If you have two home businesses, the IRS allows you to claim both of them on your taxes. Treat each business separately, keeping individual records for each. If one business makes a profit and the other business realizes a loss, the loss will help offset the profit and will lower your adjusted gross income. You may use certain business equipment and supplies for both businesses and allocate the expense between the two.
Complete a separate Schedule C for each business you operate. Keep accounts of the income and expenses for each business and report these amounts on your tax returns. If you use a resource in both businesses, such as a computer or a phone line, assign a percentage use to each and deduct the expense accordingly. If you have a single business phone that you use for both a party planning business and a pet sitting business, and you spend 60 percent of your time on party planning and 40 percent of your time on pet sitting, deduct 60 percent of the cost of the business line on the Schedule C for the party planning and 40 percent on the Schedule C for the pet sitting business. Keep accurate records to justify your use of these percentages.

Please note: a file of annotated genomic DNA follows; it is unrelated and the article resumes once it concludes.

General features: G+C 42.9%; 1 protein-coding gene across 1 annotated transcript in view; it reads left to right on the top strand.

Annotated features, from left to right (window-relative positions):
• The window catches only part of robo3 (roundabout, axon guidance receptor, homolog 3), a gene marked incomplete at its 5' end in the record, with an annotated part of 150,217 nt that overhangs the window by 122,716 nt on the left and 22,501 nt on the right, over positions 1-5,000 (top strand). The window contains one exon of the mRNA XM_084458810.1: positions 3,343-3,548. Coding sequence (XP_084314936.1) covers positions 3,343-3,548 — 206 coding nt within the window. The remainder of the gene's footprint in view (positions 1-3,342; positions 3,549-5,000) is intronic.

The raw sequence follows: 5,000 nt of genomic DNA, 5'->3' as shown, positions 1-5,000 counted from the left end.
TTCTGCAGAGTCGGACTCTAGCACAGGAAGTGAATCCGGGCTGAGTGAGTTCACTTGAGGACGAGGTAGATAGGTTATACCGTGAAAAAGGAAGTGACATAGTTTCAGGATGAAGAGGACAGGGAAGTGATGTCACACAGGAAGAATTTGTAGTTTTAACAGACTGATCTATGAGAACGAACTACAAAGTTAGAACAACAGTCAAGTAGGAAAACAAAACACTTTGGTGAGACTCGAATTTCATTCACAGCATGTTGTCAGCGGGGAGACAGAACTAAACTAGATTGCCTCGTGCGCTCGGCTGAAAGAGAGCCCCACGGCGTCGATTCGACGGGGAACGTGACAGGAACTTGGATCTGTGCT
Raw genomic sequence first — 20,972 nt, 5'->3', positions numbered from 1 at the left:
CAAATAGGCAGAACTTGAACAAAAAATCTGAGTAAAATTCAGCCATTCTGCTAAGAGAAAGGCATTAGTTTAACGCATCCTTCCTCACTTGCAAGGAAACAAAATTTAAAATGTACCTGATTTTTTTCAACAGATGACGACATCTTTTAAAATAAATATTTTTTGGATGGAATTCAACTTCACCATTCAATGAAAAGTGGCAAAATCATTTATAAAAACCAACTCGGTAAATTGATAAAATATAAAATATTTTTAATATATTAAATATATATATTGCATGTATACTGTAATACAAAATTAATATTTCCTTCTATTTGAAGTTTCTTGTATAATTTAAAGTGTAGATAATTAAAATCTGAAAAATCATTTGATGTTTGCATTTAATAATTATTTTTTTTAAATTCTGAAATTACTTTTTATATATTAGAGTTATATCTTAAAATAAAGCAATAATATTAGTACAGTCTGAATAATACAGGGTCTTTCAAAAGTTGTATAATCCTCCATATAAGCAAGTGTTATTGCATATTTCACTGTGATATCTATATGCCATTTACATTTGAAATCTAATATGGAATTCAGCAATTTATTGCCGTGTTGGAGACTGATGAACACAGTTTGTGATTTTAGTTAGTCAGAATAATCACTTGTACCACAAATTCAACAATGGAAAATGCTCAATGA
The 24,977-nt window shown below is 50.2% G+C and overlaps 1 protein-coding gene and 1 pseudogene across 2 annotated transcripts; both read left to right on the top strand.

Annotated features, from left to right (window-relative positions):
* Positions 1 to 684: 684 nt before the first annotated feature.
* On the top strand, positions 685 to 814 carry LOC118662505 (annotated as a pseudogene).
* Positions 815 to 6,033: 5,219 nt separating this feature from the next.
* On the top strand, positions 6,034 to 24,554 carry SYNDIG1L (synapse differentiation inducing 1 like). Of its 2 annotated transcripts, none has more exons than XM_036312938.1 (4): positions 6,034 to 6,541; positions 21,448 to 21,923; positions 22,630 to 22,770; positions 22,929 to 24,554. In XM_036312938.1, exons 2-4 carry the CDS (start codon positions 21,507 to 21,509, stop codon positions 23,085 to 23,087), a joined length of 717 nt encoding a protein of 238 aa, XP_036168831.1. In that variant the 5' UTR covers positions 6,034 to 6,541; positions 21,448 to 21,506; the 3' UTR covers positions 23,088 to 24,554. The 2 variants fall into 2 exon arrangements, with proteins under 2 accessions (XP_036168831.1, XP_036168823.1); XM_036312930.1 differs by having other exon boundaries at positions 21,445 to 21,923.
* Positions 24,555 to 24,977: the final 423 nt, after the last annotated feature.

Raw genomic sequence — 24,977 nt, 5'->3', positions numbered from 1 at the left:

Home Office Deduction
You may deduct expenses for a home office if the office is a separate space used solely for your business. If you use the office for more than one business, both businesses must meet the home office deduction requirements in order for it to qualify. For example, if you are a real estate agent and you work primarily in a separate location but have an office in your home for your convenience, this doesn’t meet the qualification to take a home office deduction. If you also run a pet sitting business out of this home office, you still can’t deduct the home office because you don’t use it exclusively for a qualifying business.